New laws that mean young offenders can be locked up for minor offences will turn wayward children into hardened criminals, the Qld opposition says.
Young Queenslanders can now be locked up for minor offences after new laws passed state parliament.
The laws scrap the long-standing principle of detention as a last resort for juvenile offenders, something Amnesty International says is a breach of the United Nations Convention on the Rights of the Child.
Local Government Minister David Crisafulli has told parliament the laws also make an adult defendant's juvenile criminal history admissible in sentencing.
"This is the start of turning around a culture of saying to people `It's okay because you've done it a bit tough'," Mr Crisafulli said on Tuesday night.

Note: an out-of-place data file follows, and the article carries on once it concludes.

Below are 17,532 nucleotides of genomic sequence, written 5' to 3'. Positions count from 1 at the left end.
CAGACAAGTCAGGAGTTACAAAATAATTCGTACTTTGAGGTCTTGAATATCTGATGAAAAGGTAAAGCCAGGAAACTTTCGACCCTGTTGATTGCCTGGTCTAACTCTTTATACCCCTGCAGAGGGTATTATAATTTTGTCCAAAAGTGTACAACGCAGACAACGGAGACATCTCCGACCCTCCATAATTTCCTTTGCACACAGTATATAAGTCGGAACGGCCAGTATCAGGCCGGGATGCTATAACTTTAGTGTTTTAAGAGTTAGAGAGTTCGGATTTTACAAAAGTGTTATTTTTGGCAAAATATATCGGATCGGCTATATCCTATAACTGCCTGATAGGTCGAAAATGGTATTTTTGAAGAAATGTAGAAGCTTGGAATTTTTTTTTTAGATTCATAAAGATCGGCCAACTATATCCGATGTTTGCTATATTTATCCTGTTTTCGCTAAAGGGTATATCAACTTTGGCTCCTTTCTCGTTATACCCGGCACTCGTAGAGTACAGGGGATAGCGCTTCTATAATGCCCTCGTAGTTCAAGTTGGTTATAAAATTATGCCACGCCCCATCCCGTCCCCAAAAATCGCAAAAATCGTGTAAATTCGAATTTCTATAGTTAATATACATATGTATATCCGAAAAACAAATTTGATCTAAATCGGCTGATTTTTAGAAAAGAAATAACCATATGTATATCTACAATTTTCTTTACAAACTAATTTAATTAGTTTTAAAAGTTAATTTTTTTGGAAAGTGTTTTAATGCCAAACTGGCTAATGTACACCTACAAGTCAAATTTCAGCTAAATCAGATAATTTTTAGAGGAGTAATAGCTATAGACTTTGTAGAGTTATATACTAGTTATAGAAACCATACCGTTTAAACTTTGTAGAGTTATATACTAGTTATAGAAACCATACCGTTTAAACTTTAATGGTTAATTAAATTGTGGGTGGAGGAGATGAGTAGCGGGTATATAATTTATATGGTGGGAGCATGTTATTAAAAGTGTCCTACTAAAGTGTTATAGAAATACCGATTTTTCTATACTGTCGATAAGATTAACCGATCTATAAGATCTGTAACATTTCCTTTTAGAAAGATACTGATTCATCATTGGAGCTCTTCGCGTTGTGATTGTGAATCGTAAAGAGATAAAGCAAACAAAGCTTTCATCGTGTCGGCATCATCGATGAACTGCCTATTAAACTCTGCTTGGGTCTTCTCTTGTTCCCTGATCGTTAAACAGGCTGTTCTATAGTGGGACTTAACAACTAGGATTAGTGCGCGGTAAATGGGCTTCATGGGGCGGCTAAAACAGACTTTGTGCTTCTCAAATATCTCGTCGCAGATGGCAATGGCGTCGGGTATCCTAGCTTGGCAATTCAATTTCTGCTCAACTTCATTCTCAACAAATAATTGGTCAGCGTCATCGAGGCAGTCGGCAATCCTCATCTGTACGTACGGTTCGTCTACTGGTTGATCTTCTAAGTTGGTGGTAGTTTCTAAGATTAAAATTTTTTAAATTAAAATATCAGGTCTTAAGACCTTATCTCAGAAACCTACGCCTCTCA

"The people that we represent are under siege because of this.
"Because of gangs of youths out of control, people are living like prisoners in their own homes; going into their front driveway and some little thug with a knife is carjacking them, in the driveway of their home."
But Opposition MP Jackie Trad said the laws, which remove the differentiation in punishments for minor and serious juvenile offenders, would not work.
She said it would ensure the justice system took in wayward kids and turned out hardened criminals with limited prospects.
"The government wants to lock up even minor offenders and leave them to intermingle with our worst, most intransigent young offenders in detention centres that will no doubt become a college for crims," Ms Trad told parliament.
"Queensland's youth justice centres will become production lines, turning rebellious teens into intractable criminals with no respect for the law and the skills to put their criminal attitude into practice."
The law also allows repeat offenders to be named and paves the way for some 17-year-old offenders to be transferred to adult prisons.